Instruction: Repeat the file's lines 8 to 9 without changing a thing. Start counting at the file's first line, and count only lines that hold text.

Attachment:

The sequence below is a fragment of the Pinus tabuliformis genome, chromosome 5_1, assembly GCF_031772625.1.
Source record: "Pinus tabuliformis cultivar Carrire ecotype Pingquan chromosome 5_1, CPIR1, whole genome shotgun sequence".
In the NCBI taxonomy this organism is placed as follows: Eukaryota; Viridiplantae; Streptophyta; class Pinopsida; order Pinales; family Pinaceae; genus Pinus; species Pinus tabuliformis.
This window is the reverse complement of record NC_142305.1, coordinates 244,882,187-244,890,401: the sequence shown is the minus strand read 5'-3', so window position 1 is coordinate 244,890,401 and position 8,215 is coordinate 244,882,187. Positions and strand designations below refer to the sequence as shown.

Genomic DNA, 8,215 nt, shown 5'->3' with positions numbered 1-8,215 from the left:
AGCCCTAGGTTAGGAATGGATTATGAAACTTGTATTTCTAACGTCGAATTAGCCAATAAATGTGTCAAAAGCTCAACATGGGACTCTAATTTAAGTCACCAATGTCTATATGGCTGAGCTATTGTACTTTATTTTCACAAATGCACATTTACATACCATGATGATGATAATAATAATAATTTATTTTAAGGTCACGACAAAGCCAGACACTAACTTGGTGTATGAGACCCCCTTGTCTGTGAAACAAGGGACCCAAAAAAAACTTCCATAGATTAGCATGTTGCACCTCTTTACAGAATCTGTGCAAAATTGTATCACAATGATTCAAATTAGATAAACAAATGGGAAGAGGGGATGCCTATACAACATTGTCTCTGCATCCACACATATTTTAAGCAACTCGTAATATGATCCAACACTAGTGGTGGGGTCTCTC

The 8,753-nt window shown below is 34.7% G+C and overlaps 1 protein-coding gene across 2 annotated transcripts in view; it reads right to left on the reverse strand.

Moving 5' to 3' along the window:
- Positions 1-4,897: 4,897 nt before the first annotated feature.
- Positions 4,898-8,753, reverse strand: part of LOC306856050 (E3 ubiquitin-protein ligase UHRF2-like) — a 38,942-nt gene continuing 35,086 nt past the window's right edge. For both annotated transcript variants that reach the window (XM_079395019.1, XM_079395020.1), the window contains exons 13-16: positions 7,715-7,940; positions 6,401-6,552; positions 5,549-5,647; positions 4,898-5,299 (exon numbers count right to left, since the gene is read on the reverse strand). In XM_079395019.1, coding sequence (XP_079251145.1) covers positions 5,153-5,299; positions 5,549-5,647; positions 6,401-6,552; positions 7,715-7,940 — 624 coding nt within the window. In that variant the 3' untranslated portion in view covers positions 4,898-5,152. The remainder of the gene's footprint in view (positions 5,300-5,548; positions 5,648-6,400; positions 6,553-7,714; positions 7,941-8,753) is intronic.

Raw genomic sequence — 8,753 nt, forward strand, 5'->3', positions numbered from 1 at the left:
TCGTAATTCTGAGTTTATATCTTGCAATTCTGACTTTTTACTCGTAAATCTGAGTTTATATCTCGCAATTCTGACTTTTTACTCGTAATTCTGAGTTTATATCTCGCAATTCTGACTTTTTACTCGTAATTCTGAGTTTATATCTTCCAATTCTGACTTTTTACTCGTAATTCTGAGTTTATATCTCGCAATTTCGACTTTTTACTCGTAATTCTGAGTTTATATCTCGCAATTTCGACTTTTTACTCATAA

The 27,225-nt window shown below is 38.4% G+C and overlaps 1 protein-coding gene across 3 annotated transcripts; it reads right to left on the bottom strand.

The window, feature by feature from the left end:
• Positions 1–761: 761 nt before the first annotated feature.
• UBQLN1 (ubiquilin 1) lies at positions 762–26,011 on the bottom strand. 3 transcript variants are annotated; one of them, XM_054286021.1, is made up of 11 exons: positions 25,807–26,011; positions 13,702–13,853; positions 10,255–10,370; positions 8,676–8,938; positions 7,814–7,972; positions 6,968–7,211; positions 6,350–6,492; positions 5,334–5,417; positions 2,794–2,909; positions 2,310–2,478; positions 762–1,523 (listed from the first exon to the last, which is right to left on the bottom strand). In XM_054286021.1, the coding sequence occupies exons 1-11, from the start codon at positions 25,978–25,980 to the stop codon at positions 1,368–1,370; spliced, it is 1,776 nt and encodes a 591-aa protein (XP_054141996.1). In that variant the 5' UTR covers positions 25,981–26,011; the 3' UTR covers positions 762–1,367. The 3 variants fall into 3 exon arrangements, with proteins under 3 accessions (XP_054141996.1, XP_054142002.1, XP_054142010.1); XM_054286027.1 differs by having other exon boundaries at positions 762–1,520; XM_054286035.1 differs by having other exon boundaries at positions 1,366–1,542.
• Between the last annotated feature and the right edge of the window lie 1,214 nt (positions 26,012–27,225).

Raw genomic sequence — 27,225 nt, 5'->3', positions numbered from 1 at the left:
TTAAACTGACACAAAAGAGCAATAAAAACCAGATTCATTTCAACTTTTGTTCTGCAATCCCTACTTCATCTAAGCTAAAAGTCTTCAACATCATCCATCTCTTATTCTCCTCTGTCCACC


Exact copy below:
Moving 5' to 3' along the window:
- Positions 1-4,897: 4,897 nt before the first annotated feature.